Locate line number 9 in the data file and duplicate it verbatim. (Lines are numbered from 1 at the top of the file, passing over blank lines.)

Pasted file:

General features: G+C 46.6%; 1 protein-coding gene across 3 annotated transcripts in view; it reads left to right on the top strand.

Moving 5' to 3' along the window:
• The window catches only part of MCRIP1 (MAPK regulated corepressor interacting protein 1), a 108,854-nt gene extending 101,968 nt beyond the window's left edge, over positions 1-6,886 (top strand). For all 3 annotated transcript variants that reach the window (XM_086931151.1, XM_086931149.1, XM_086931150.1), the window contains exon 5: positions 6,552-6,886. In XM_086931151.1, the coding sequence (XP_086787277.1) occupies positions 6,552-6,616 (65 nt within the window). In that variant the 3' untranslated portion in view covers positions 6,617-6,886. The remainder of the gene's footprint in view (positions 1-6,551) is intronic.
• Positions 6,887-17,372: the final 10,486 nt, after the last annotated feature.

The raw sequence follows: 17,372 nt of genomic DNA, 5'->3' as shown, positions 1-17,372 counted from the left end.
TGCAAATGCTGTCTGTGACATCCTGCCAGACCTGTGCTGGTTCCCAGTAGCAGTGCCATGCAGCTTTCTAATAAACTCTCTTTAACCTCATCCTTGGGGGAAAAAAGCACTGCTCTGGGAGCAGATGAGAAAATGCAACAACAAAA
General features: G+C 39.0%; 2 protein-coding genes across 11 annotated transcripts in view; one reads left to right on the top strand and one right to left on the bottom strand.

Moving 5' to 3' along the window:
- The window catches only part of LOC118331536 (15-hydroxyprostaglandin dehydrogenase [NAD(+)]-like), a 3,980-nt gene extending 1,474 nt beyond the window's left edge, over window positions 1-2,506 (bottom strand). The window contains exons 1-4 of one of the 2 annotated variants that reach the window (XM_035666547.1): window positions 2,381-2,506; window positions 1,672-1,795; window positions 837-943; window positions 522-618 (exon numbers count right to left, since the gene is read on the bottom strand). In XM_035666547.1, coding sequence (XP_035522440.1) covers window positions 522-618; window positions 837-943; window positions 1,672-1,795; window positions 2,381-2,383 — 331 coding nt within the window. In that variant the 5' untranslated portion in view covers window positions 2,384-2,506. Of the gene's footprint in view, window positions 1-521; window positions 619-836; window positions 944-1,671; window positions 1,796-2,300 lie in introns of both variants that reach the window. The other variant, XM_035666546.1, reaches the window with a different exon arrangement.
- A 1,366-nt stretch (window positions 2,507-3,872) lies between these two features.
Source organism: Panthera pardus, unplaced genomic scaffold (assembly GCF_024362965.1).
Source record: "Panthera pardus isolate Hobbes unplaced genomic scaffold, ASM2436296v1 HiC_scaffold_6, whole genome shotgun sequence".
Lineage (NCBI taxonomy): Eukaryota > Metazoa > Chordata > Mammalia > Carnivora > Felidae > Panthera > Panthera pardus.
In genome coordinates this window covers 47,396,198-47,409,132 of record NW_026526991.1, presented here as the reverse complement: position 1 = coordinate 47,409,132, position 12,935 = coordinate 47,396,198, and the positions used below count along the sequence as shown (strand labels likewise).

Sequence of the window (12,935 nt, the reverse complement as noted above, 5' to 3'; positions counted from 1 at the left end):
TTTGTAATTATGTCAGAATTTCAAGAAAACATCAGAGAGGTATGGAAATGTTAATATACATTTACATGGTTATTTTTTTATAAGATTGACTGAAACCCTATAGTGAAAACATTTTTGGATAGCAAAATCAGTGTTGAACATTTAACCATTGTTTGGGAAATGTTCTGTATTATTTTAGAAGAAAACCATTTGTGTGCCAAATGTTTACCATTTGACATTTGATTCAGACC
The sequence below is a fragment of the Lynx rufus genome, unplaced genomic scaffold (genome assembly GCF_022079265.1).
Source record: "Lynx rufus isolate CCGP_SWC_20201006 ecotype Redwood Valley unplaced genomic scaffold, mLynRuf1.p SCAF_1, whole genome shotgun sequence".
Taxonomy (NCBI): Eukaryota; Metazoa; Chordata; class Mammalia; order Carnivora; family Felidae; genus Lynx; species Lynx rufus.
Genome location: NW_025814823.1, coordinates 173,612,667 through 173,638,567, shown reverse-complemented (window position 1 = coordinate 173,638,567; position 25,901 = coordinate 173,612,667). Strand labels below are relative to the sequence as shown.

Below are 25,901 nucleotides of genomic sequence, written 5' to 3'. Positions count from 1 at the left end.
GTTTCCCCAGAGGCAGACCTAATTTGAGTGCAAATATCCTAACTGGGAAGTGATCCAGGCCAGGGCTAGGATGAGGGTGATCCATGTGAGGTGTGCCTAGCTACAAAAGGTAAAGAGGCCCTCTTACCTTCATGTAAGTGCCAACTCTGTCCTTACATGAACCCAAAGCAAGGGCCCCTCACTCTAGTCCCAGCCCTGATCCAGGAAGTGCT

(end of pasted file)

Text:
- The window catches only part of LOC118331536 (15-hydroxyprostaglandin dehydrogenase [NAD(+)]-like), a 3,980-nt gene extending 1,474 nt beyond the window's left edge, over window positions 1-2,506 (bottom strand). The window contains exons 1-4 of one of the 2 annotated variants that reach the window (XM_035666547.1): window positions 2,381-2,506; window positions 1,672-1,795; window positions 837-943; window positions 522-618 (exon numbers count right to left, since the gene is read on the bottom strand). In XM_035666547.1, coding sequence (XP_035522440.1) covers window positions 522-618; window positions 837-943; window positions 1,672-1,795; window positions 2,381-2,383 — 331 coding nt within the window. In that variant the 5' untranslated portion in view covers window positions 2,384-2,506. Of the gene's footprint in view, window positions 1-521; window positions 619-836; window positions 944-1,671; window positions 1,796-2,300 lie in introns of both variants that reach the window. The other variant, XM_035666546.1, reaches the window with a different exon arrangement.